Beatit on the road - Day 14

Monday, Aug 20, 2012 at 21:12

Member - Beatit (QLD)

We left Mataranka this morning having already decided that we’ll come back on the way to the Gulf it is worth stopping there again. The sun really doesn’t get up till about 7 and that means it is difficult to get going until about 8 which is when most campers are leaving to hit the road. Our journey was to head north and stop at Mt Bundy which is about 80k short of Darwin. Our strategy is to get to Darwin relatively early and get a reasonable spot as we are planning to stay a week. The van parks don’t take bookings (I know I mentioned this before but I want to remind myself in the future).
Lis drove the first leg to Katherine where we stopped for morning tea and a toilet break. Some fresh fruit and vegies and we were done. The Information centre was a good place to park we have noticed this before so size them up when we drive into town. I drove to Hayes Creek for lunch but we agreed that it may have been wiser to take the Pine Creek diversion Road (only 15K) for a possibly better place to pull up. Then on to Mt Bundy where I was expecting to find Doug an ExploreOz member and regular contributor, sadly he no longer resides here.


As it was Sunday night and the Master chef final was on 10 and Lis did not want to miss this – so satellite visibility was priority no.1. This meant we had to go unpowered near the river. What a lovely spot there were heaps of Wallabies/kangaroos and it was very quiet as our nearest neighbours were a long way away. It is getting to be quite warm during the day so cooking outside has become more important as the van is warm enough now. We are expecting an overnight low of 12 degrees which will give us a nice cool morning.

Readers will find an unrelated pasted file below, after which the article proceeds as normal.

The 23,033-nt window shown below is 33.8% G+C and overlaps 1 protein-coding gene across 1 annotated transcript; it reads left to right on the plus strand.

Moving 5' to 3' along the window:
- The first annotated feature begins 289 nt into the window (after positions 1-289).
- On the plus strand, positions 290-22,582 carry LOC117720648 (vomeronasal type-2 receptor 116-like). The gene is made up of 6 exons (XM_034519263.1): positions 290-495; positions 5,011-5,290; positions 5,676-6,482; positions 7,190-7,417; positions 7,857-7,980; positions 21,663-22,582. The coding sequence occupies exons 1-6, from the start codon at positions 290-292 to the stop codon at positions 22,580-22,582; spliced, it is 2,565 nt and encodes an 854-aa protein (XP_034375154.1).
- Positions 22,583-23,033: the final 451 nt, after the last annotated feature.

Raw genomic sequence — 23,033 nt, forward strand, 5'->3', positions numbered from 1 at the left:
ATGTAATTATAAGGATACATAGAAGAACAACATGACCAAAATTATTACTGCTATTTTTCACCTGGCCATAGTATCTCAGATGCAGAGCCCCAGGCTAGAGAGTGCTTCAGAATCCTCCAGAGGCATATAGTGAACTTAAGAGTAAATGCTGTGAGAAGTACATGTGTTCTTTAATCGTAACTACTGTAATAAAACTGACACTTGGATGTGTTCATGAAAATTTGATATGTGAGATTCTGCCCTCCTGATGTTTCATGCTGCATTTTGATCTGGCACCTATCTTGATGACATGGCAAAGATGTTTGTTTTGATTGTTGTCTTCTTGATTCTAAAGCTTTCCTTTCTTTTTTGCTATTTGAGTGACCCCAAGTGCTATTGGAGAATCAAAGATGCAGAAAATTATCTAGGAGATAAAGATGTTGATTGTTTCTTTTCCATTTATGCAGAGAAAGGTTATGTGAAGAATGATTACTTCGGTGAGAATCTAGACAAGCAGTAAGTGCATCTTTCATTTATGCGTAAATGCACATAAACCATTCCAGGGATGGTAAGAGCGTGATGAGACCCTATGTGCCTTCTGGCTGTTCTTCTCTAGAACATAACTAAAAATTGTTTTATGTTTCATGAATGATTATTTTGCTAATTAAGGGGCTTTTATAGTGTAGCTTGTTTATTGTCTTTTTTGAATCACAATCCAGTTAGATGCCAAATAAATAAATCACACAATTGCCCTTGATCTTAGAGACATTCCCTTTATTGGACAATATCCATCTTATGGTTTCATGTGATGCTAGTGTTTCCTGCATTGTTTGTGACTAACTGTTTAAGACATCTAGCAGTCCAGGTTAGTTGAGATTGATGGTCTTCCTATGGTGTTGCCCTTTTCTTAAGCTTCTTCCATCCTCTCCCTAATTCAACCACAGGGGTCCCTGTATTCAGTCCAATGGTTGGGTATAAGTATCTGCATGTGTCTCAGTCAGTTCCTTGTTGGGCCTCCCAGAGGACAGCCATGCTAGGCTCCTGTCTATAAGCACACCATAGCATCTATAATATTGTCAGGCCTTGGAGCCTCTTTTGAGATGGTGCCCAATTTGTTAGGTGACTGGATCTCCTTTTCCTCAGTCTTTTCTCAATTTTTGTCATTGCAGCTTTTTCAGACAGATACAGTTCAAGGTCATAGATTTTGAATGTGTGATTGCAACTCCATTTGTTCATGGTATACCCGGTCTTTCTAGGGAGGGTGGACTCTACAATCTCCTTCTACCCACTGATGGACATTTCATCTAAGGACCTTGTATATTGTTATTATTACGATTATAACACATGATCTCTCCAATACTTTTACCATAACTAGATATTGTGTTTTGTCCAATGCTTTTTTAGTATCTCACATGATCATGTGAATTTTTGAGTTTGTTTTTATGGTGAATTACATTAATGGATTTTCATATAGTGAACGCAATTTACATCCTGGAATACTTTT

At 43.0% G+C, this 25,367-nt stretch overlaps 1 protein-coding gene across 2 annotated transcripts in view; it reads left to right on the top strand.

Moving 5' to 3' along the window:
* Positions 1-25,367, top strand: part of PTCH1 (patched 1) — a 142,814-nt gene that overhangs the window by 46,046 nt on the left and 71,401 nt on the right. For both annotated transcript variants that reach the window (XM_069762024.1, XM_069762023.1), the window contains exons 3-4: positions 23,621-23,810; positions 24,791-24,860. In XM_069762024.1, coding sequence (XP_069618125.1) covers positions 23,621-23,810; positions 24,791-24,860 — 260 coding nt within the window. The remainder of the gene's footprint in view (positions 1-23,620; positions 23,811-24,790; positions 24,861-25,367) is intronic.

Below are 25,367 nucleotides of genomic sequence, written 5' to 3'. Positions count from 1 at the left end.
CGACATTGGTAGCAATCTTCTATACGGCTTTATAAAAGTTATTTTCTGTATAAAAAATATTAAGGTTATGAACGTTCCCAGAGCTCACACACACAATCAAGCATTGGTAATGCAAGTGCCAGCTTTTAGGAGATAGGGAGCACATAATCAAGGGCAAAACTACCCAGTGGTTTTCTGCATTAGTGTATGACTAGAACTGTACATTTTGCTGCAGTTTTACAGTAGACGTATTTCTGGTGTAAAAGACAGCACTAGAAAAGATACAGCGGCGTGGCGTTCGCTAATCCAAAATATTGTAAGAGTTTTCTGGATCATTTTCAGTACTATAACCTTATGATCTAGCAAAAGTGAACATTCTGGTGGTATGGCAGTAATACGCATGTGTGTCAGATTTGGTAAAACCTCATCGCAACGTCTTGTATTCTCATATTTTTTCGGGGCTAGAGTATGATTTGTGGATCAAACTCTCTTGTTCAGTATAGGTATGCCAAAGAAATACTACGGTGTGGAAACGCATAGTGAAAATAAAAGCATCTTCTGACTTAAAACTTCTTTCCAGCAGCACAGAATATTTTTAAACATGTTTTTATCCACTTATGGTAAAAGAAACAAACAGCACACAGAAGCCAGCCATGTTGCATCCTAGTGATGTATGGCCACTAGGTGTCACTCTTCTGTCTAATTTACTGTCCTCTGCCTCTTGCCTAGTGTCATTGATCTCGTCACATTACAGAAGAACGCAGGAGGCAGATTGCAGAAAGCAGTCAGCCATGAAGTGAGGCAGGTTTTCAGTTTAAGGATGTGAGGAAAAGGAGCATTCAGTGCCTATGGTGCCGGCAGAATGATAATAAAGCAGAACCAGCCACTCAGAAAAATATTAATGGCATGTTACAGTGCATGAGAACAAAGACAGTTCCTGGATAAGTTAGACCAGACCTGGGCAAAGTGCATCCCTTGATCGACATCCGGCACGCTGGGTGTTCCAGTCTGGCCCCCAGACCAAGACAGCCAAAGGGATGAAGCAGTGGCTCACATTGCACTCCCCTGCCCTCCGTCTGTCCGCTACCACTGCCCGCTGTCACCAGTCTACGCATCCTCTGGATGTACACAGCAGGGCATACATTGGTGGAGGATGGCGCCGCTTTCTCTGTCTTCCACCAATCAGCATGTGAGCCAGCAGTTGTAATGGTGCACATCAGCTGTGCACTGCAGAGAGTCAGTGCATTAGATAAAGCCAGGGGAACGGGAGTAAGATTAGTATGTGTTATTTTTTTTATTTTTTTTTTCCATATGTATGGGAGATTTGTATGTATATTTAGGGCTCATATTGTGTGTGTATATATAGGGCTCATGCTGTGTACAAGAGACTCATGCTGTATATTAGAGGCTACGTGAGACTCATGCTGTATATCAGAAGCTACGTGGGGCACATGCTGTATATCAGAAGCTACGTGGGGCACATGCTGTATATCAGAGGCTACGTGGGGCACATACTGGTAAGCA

The office here had a snake brochure and I found out the snake we saw at Mataranka was a black whip snake growing to 1.7 meters so I assumed the one we saw was fully grown, it matched the picture perfectly. After setting the van up for the night I decided to have a fish down at the pump near the river. I had a couple of good strikes but could not snag whatever was interested in the lure so once again empty handed on the fishing front.
Ikky was tired from another exhausting day on the road and he hit the perch early. We noticed that even at lunch time if we let him near his cage he just wants to get in and put out the “do not disturb” sign. I think a week in Darwin will give him some stability and a break from travelling. Lis was sitting outside when I was fishing and got caught by a whirly whirly which covered her in leaves, grass and dirt – she was not amused but I laughed my head off. The only shame is that there was no camera at ready when it struck.


This is a long trip that we would normally do with some close friends but due to circumstances we are doing this on our own. It is clear to me that when we travel as a group it is a whole different experience in many ways. Traveling solo (yes I know there are two of us – but you know what I mean) requires a lot more effort in ensuring that there are things to do and people to talk too. One of the outstanding differences is the travelling pace; I think that as a group we have travelled faster than we are travelling solo. I assume that as we are in a van and not moving as fast is one factor, I also think that because we have not set distance gaols is another which is something that nearly always happened when travelling in a group. In a group this is almost a necessity because others want to know their next stop and also we have always been time bound.
A new way of life is emerging.
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